Something about the riddle that goes, “Why did the chicken cross the road?”
“Why did the chicken cross the road?” is an old nursery riddle, and a lesson in flawed circular logic. The answer, “To get to the other side”, is really no answer at all, in that it gives no reason as to why the chicken crossed the road, but rather what it means to cross a road in the first place: getting to the other side of the road. The person who pauses to try and answer the question as to why a chicken would cross a road — without having been given any more data to work out a decent premise — cannot accept “To get to the other side” as an answer. That is not an answer to the “Why,” but to the “What” of crossing roads.
The true answer to the riddle is that there is not enough information given. The fact that it refers to “THE” chicken as though it were a primary character in some narrative assumes that there is more to this story than meets the eye. If the question were phrased as “Why does A chicken cross the road?”, then it could be taken to refer to chickens in general, and from there we could infer something about the generic nature of chickens and what in that nature would stimulate them to the crossing-of-roads.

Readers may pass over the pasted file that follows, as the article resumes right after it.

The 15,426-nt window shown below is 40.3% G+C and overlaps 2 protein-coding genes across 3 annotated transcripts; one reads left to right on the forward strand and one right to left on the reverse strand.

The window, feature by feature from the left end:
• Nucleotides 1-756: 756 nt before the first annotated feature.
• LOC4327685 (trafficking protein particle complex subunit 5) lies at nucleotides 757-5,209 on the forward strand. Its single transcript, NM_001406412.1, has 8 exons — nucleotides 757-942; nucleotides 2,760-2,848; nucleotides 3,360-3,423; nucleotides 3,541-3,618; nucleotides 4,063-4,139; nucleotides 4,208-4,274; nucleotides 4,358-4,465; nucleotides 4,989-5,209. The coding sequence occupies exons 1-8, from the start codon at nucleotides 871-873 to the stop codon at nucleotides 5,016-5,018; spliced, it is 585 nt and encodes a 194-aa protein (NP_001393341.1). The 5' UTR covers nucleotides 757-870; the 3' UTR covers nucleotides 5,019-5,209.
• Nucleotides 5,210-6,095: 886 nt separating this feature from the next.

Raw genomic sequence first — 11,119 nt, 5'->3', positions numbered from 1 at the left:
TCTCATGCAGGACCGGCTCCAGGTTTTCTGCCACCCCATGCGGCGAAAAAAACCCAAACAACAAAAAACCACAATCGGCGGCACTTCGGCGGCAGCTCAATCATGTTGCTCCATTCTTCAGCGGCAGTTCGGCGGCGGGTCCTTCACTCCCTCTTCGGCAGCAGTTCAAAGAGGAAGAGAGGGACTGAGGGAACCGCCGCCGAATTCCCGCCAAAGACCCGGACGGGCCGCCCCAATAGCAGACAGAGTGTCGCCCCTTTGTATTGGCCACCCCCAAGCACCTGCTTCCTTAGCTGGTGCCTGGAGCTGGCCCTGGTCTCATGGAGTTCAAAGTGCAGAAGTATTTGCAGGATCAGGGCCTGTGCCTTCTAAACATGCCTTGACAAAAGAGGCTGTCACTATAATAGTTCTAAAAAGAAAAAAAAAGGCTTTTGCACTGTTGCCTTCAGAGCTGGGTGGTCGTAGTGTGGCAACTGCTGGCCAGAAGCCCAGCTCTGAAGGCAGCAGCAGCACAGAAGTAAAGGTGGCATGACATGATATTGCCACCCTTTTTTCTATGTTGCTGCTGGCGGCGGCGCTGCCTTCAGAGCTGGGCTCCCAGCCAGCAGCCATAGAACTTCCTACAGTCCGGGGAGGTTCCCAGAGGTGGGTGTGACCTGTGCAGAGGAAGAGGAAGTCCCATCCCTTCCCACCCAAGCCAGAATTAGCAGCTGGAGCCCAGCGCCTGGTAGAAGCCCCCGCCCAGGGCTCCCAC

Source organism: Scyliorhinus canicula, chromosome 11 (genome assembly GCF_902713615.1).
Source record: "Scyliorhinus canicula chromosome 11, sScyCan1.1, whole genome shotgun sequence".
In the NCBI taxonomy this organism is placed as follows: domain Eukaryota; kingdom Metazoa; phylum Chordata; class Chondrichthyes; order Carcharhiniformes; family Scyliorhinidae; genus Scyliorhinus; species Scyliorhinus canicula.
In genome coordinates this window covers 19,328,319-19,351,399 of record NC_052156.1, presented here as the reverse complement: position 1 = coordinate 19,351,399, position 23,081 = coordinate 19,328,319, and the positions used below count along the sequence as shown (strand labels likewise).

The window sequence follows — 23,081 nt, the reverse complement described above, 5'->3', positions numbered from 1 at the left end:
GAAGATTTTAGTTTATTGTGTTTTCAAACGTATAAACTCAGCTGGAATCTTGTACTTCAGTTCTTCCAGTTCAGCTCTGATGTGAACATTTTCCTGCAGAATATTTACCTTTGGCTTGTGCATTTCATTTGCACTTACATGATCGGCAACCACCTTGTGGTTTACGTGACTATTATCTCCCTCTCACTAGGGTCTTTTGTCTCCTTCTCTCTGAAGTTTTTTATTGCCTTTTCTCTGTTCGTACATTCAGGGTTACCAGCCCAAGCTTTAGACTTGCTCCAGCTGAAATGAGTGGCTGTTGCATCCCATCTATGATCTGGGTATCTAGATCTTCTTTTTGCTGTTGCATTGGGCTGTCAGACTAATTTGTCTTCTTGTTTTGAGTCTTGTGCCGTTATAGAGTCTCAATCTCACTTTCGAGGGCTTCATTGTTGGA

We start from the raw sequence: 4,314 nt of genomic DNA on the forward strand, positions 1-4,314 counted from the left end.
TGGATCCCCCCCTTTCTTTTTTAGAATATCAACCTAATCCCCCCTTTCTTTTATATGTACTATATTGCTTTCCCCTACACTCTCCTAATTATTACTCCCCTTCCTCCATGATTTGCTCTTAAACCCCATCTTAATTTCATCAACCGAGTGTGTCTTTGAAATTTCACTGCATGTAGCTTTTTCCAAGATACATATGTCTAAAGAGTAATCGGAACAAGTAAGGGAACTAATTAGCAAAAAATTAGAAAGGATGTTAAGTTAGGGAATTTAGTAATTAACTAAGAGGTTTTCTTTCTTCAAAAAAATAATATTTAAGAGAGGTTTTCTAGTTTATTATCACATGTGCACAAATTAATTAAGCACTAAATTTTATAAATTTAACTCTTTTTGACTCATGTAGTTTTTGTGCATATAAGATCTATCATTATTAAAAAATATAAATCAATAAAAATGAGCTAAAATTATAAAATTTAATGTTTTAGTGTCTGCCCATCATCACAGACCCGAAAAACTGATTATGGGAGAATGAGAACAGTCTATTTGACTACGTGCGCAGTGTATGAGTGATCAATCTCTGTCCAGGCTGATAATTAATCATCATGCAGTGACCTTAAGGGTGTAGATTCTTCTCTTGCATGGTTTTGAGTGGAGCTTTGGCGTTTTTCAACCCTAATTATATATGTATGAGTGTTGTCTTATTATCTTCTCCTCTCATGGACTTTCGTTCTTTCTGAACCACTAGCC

But no, the question is about THE chicken, which means we are dealing with an individual chicken, with its own individual stimuli and background — which are not referred to in sufficient or even insufficient detail to infer any reason for it to cross the road. We can only be satisfied that it did cross the road, and that it did indeed reach the other side safely, much to the disdain of intellectuals everywhere.